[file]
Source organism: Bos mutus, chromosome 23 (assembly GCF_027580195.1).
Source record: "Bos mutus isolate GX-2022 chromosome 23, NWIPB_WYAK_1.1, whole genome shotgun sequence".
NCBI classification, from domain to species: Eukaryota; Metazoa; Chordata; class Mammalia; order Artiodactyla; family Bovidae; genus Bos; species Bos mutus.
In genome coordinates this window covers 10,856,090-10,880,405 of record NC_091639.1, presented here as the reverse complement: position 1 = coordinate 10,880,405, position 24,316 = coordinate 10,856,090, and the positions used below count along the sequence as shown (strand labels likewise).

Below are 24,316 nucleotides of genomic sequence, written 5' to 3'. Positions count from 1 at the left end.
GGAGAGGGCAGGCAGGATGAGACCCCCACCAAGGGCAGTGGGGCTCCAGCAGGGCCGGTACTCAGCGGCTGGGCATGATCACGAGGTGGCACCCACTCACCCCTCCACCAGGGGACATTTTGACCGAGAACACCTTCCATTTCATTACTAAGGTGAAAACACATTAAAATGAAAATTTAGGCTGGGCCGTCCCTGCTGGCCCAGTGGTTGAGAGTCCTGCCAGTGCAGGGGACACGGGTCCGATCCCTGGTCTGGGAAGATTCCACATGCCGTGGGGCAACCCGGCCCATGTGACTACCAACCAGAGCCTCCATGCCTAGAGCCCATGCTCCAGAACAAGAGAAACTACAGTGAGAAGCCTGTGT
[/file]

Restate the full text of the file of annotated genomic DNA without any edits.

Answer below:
Source organism: Bos mutus, chromosome 23 (assembly GCF_027580195.1).
Source record: "Bos mutus isolate GX-2022 chromosome 23, NWIPB_WYAK_1.1, whole genome shotgun sequence".
NCBI classification, from domain to species: Eukaryota; Metazoa; Chordata; class Mammalia; order Artiodactyla; family Bovidae; genus Bos; species Bos mutus.
In genome coordinates this window covers 10,856,090-10,880,405 of record NC_091639.1, presented here as the reverse complement: position 1 = coordinate 10,880,405, position 24,316 = coordinate 10,856,090, and the positions used below count along the sequence as shown (strand labels likewise).

Below are 24,316 nucleotides of genomic sequence, written 5' to 3'. Positions count from 1 at the left end.
GGAGAGGGCAGGCAGGATGAGACCCCCACCAAGGGCAGTGGGGCTCCAGCAGGGCCGGTACTCAGCGGCTGGGCATGATCACGAGGTGGCACCCACTCACCCCTCCACCAGGGGACATTTTGACCGAGAACACCTTCCATTTCATTACTAAGGTGAAAACACATTAAAATGAAAATTTAGGCTGGGCCGTCCCTGCTGGCCCAGTGGTTGAGAGTCCTGCCAGTGCAGGGGACACGGGTCCGATCCCTGGTCTGGGAAGATTCCACATGCCGTGGGGCAACCCGGCCCATGTGACTACCAACCAGAGCCTCCATGCCTAGAGCCCATGCTCCAGAACAAGAGAAACTACAGTGAGAAGCCTGTGT